Erzsébet Pince sits nestled into a hillside right over historical downtown Tokaj, once known as the ‘Rose District’ for its abundance of roses. Today, the winery’s logo displays a rose encircled by a wolf biting its own tail. Hajnalka manages marketing, sales and hospitality. Her brother Miklós is the winemaker. Their parents, Miklós Sr. and Erzsébet, are lifelong students of the vine. After studying viticulture and oenology, then working for the state run wine company, they began buying parcels for their own estate in 1979. By 1989, Erzsébet Pince was born. Just down the street from the winery, near Rákóczi Square, the family also runs the Tokaj Coffee Roasting Company.
Besides its royal history, more recent development and activity by the Prácsers, Erzsébet Pince now has the help of a bonafide wine expert, if ever there were one. Originally from California, Ronn Wiegand is both a Master of Wine and a Master Sommelier. He was the first person in the world to attain this double certification and one of only 4 people in the world to do so. He and Hajnalka married and have lived in Tokaj since 2010. Wiegand helps where he can, especially with blending wines.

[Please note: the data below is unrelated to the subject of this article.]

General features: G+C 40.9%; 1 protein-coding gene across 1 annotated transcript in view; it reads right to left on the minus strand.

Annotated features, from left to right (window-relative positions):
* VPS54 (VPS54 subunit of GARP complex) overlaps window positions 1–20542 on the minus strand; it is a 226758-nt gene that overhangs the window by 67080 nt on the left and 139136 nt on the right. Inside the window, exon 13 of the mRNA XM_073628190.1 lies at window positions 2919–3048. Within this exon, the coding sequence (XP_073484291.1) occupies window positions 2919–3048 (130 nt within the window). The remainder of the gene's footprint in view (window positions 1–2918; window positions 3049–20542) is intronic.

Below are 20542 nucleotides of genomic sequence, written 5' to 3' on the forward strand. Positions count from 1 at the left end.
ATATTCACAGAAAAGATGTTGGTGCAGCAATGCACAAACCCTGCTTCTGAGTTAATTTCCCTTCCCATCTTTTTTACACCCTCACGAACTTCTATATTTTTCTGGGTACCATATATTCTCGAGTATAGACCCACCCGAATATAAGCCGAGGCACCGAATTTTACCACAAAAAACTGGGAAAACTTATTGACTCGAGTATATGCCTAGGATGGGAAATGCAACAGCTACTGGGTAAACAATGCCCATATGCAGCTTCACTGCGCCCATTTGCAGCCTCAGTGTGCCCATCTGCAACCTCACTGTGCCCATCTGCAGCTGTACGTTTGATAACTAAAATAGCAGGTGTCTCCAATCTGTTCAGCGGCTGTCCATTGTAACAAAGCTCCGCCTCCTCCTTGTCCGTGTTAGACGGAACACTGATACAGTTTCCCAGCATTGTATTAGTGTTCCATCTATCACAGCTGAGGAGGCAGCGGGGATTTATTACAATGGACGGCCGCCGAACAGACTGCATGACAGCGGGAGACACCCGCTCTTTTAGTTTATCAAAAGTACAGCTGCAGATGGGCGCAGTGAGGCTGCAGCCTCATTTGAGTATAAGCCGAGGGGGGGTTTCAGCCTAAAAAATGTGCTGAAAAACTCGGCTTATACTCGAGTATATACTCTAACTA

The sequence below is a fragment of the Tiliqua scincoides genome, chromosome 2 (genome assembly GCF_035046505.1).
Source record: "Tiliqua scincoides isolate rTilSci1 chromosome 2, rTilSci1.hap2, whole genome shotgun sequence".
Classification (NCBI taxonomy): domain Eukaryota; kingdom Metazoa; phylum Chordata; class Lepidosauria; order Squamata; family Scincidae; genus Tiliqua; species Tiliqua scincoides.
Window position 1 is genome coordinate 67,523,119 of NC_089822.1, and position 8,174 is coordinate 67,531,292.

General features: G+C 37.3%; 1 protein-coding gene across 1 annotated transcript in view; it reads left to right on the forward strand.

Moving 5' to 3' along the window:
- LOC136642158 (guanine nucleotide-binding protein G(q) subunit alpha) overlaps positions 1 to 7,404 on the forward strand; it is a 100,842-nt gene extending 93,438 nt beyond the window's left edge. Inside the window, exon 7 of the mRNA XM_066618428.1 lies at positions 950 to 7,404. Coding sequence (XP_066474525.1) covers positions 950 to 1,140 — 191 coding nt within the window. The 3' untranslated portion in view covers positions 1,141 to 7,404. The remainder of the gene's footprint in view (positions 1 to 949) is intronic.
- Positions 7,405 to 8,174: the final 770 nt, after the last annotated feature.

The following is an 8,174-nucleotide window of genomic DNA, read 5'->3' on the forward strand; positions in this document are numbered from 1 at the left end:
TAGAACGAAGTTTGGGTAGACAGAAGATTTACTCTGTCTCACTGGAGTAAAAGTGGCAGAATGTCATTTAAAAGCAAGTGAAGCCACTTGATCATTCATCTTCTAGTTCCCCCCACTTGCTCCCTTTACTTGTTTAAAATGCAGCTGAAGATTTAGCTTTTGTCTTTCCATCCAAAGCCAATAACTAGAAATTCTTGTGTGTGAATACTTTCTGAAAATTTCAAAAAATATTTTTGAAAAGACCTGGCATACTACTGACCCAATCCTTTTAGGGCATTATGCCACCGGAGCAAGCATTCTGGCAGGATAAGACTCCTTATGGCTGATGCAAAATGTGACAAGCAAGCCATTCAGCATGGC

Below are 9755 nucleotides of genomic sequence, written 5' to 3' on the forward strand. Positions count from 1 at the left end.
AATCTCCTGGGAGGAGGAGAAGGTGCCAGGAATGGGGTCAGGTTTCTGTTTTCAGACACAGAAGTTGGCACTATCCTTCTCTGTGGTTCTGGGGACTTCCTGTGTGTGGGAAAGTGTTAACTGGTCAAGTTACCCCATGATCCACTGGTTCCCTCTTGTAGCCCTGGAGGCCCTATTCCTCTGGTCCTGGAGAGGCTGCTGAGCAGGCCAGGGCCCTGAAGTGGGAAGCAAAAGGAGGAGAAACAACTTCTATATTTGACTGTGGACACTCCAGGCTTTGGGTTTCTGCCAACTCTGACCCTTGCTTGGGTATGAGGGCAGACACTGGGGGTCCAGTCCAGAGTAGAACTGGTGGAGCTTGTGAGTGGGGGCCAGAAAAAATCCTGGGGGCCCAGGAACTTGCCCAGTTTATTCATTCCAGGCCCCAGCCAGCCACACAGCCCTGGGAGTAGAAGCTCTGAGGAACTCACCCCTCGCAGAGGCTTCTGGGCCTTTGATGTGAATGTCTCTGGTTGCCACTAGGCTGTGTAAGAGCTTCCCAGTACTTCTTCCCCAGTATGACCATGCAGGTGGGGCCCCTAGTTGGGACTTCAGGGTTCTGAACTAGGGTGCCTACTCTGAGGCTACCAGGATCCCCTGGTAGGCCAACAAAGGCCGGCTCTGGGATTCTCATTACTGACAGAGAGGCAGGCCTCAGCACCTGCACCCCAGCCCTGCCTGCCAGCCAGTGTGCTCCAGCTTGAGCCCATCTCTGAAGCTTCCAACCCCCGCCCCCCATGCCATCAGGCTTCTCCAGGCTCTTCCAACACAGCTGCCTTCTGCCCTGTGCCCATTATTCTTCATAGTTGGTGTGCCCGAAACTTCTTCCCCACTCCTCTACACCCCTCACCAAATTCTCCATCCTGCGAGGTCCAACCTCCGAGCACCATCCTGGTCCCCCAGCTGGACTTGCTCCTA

The Erzsébet estate produces 10,000 bottles annually. Production is roughly 60% dry and 40% sweet, depending on the vintage. Furmint, Hárslevélű and Muscat Blanc dominate plantings. Kabar and Zéta are also grown. Erzsébet farms 9 hectares from premier and grand cru sites in Tarcal, Mád, Bodrogkeresztúr and Tokaj. All grapes are hand harvested.
Erzsébet Pince is anything but ordinary. From outside, their small stone building is unassuming and plain. Inside, however, a story begins to unravel leading to a fascinating tale of past glories, modern mastery and the continued polishing of an almost lost treasure.
Earlier I mentioned the fact that ‘sweet’ really is a misnomer when it comes to Tokaji Aszú. Yes, these wines are luxuriously sweet, often with 200 gr of residual sugar. Yet, when you smell and taste a good Aszú you’re met by seemingly never-ending complex layers of fruit, nuts, preserves and herbs. And what really balances out that sweetness is a backbone of acidity that keeps things fresh and vibrant. If you’ve never experienced Aszú, I encourage you to find a quality bottle of 5 or 6 Puttonyos, and share it with friends.
2016 Luneé Sárgamuskotály (Muscat Blanc) – Alc. 11.5%
Semi-dry with pronounced aromas of grape, elder flower, white blossoms and pear. Similar on the palate with noticeable spice. Beautiful finish. Very nice example of a variety that I’m liking more and more.
2016 Estate Furmint-Kabar -Alc. 13%